Johnston Teo might be only 24 years old, but the executive chef of newly opened restaurant Sorrel is making no apologies for his age.
“I get people trying to put me down (because of my age). But think about a 50-year-old who has been cooking drunken prawns at a buffet counter for 30 years. Those 30 years of experience don’t necessarily mean he can come up with a seven-course fine-dining menu,” says Teo. “People shouldn’t judge based on experience; they should judge on taste.”
Based on that principle, Teo’s past six years would have been more edifying than those spent by most other cooks of his age.
During that time, he worked with two chefs that he dubs the best in Singapore – Ryan Clift from Tippling Club and Julien Royer from Jaan.
The former was where he picked up the art of visual aesthetics; the latter, the importance of fresh produce.
“Julien was always focused on making sure what you put in your mouth was the best produce he could find… It was from him that I learnt taste should always come first,” says Teo. In fact, he nearly didn’t get to train under Royer, as the Jaan kitchen had no vacancies when he first applied for a job.
“Every week, I would call and ask (Royer), ‘What’s my status, what’s going on?’” he says with a laugh. His tenacity paid off after two months, when Royer finally accepted him into his kitchen.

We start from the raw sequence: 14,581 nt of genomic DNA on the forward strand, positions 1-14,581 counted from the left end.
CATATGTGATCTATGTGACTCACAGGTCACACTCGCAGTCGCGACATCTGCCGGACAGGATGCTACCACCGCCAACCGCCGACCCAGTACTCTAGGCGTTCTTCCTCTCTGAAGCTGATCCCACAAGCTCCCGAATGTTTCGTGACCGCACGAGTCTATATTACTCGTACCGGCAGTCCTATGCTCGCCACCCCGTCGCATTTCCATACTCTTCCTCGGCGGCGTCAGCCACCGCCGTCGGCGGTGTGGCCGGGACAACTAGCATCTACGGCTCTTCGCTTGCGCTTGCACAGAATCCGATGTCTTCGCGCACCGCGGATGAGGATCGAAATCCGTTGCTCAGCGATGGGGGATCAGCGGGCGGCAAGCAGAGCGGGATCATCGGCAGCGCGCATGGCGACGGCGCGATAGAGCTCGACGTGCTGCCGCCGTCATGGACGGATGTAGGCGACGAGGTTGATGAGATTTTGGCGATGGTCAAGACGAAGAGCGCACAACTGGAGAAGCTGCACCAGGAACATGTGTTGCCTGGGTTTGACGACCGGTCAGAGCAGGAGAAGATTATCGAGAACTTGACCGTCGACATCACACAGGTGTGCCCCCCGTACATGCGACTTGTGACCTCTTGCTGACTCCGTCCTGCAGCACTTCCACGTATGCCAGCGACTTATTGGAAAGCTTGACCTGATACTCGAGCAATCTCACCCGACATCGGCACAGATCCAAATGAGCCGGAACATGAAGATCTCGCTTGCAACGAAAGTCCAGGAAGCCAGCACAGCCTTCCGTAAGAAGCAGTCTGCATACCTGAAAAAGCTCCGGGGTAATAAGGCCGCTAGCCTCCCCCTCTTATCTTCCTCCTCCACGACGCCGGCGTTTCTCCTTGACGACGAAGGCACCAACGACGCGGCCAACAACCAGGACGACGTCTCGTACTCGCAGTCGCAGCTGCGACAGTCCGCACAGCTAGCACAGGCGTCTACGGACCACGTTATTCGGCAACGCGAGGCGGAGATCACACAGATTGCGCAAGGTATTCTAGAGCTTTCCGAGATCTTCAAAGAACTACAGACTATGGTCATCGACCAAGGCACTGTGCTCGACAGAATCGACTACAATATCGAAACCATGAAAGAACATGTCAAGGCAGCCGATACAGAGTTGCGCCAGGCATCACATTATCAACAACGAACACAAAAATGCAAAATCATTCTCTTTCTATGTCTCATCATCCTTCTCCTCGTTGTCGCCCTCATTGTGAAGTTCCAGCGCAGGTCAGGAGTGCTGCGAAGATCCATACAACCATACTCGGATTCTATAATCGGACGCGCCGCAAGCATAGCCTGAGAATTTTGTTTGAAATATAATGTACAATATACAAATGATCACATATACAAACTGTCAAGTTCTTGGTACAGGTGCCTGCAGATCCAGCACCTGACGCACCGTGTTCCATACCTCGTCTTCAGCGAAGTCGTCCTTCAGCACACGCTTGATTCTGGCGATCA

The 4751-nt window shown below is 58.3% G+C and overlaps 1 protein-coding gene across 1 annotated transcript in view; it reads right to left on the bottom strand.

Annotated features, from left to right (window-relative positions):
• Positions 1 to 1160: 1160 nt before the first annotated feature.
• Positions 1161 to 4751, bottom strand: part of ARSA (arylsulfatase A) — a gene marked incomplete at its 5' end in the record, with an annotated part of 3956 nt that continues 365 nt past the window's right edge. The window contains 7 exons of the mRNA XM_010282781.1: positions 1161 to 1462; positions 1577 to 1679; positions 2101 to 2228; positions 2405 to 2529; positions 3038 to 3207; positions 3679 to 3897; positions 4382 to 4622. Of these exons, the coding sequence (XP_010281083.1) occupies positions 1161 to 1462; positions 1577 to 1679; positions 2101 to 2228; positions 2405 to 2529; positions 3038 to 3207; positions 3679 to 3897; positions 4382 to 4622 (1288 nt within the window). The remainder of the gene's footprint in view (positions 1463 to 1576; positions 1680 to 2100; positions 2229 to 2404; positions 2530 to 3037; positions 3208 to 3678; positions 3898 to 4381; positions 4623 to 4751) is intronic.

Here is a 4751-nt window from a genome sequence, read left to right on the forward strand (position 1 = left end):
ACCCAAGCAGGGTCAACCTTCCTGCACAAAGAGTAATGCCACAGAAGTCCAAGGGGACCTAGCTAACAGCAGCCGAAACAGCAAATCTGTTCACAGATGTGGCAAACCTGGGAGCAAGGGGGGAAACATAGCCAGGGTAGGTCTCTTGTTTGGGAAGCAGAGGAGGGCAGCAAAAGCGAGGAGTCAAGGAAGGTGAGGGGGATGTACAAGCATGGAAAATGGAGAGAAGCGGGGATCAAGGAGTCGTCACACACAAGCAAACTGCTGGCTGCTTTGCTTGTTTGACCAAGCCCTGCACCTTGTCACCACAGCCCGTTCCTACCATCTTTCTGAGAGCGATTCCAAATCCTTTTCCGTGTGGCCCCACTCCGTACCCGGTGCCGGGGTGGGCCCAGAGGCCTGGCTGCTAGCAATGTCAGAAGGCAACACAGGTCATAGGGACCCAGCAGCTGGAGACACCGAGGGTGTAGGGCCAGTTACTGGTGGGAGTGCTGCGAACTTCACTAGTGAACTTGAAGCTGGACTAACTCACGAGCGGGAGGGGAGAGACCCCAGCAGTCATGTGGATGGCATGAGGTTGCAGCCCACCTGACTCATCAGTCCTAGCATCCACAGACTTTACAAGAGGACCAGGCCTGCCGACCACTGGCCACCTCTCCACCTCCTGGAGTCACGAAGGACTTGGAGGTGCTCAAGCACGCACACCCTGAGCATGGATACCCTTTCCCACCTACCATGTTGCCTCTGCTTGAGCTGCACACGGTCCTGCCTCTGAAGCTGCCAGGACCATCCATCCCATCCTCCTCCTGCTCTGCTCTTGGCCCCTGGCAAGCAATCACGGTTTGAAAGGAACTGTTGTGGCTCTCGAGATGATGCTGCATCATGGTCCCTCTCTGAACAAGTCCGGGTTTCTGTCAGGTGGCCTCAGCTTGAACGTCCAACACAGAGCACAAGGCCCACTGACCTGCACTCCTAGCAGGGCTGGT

It’s this clear vision of what he wants that drives Teo, and the reason why Loh Lik Peng, founder and director of hotel and restaurant group Unlisted Collections, accepted his pitch in a mere 15 minutes.
“Johnston knows exactly what he wants,” says Loh. “You can be 35 years old and still not have a clear path in front of you. But Johnston came with a very clear idea about what he wanted to bring to the local food scene.”
Teo’s pitch was simple – offering diners a taste of quality ingredients like hand-dived scallops sourced from Norway or Scotland, without the hefty price tag. Says Loh: “This concept appealed very much to me, because it could reach out to a new audience that does not want to spend a fortune but still wants a taste of fine dining.” But to be able to offer this requires skill and creativity on the part of the chef.
Luckily, Teo has this in spades. A common dish like roast chicken, for instance, is reimagined on his menu. He uses only the French naked neck breed, known for its pronounced flavour and softer, juicier meat. The wings are painstakingly deboned and served confit style; the liver is brined in milk and then soaked in sherry for three days; and the yolk confit is served in onion oil.
“Every component of the dish takes three to four days to make,” shares Teo. But the different textures of chicken come together like a well-thought-out melody, and the dish is easily finished within minutes – a testament to his culinary prowess, for sure.
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